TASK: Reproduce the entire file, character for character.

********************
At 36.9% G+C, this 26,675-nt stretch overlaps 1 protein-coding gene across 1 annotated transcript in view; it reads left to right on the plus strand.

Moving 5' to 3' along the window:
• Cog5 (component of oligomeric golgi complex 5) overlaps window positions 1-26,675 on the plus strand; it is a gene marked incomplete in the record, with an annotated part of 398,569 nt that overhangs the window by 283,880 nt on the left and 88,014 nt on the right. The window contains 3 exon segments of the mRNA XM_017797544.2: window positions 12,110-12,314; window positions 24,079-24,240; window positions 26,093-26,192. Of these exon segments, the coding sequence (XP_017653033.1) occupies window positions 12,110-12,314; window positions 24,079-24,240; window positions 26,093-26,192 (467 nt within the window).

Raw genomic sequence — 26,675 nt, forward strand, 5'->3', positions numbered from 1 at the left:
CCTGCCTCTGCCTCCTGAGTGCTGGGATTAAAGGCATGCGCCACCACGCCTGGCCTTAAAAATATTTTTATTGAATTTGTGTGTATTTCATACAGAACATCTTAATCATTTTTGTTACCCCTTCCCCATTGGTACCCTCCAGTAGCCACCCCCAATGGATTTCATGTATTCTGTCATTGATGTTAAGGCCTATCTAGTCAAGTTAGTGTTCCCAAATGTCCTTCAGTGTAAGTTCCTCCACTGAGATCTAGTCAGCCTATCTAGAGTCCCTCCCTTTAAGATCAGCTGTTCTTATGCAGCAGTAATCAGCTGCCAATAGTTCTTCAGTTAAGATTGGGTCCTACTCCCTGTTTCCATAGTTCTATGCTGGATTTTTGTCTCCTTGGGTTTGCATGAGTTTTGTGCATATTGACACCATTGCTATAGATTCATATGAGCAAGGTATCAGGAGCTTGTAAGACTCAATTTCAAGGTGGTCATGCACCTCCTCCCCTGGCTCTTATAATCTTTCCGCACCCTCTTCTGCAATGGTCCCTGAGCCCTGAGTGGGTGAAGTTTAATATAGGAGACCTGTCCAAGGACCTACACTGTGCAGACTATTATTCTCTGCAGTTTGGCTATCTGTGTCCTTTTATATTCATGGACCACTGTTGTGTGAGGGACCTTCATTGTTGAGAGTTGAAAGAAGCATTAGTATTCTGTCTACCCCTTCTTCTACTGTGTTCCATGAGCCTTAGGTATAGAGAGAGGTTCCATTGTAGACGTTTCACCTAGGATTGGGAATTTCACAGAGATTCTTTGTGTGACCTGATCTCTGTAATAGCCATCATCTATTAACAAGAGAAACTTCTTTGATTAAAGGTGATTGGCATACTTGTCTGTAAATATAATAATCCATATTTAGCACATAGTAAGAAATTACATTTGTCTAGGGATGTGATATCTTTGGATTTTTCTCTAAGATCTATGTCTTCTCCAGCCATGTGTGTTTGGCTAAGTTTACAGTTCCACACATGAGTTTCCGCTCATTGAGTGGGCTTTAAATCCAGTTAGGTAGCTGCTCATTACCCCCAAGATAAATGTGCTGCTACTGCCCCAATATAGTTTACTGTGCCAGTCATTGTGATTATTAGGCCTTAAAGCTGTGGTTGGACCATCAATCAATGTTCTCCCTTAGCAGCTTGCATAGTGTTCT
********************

At 36.9% G+C, this 26,675-nt stretch overlaps 1 protein-coding gene across 1 annotated transcript in view; it reads left to right on the plus strand.

Moving 5' to 3' along the window:
• Cog5 (component of oligomeric golgi complex 5) overlaps window positions 1-26,675 on the plus strand; it is a gene marked incomplete in the record, with an annotated part of 398,569 nt that overhangs the window by 283,880 nt on the left and 88,014 nt on the right. The window contains 3 exon segments of the mRNA XM_017797544.2: window positions 12,110-12,314; window positions 24,079-24,240; window positions 26,093-26,192. Of these exon segments, the coding sequence (XP_017653033.1) occupies window positions 12,110-12,314; window positions 24,079-24,240; window positions 26,093-26,192 (467 nt within the window).

Raw genomic sequence — 26,675 nt, forward strand, 5'->3', positions numbered from 1 at the left:
CCTGCCTCTGCCTCCTGAGTGCTGGGATTAAAGGCATGCGCCACCACGCCTGGCCTTAAAAATATTTTTATTGAATTTGTGTGTATTTCATACAGAACATCTTAATCATTTTTGTTACCCCTTCCCCATTGGTACCCTCCAGTAGCCACCCCCAATGGATTTCATGTATTCTGTCATTGATGTTAAGGCCTATCTAGTCAAGTTAGTGTTCCCAAATGTCCTTCAGTGTAAGTTCCTCCACTGAGATCTAGTCAGCCTATCTAGAGTCCCTCCCTTTAAGATCAGCTGTTCTTATGCAGCAGTAATCAGCTGCCAATAGTTCTTCAGTTAAGATTGGGTCCTACTCCCTGTTTCCATAGTTCTATGCTGGATTTTTGTCTCCTTGGGTTTGCATGAGTTTTGTGCATATTGACACCATTGCTATAGATTCATATGAGCAAGGTATCAGGAGCTTGTAAGACTCAATTTCAAGGTGGTCATGCACCTCCTCCCCTGGCTCTTATAATCTTTCCGCACCCTCTTCTGCAATGGTCCCTGAGCCCTGAGTGGGTGAAGTTTAATATAGGAGACCTGTCCAAGGACCTACACTGTGCAGACTATTATTCTCTGCAGTTTGGCTATCTGTGTCCTTTTATATTCATGGACCACTGTTGTGTGAGGGACCTTCATTGTTGAGAGTTGAAAGAAGCATTAGTATTCTGTCTACCCCTTCTTCTACTGTGTTCCATGAGCCTTAGGTATAGAGAGAGGTTCCATTGTAGACGTTTCACCTAGGATTGGGAATTTCACAGAGATTCTTTGTGTGACCTGATCTCTGTAATAGCCATCATCTATTAACAAGAGAAACTTCTTTGATTAAAGGTGATTGGCATACTTGTCTGTAAATATAATAATCCATATTTAGCACATAGTAAGAAATTACATTTGTCTAGGGATGTGATATCTTTGGATTTTTCTCTAAGATCTATGTCTTCTCCAGCCATGTGTGTTTGGCTAAGTTTACAGTTCCACACATGAGTTTCCGCTCATTGAGTGGGCTTTAAATCCAGTTAGGTAGCTGCTCATTACCCCCAAGATAAATGTGCTGCTACTGCCCCAATATAGTTTACTGTGCCAGTCATTGTGATTATTAGGCCTTAAAGCTGTGGTTGGACCATCAATCAATGTTCTCCCTTAGCAGCTTGCATAGTGTTCT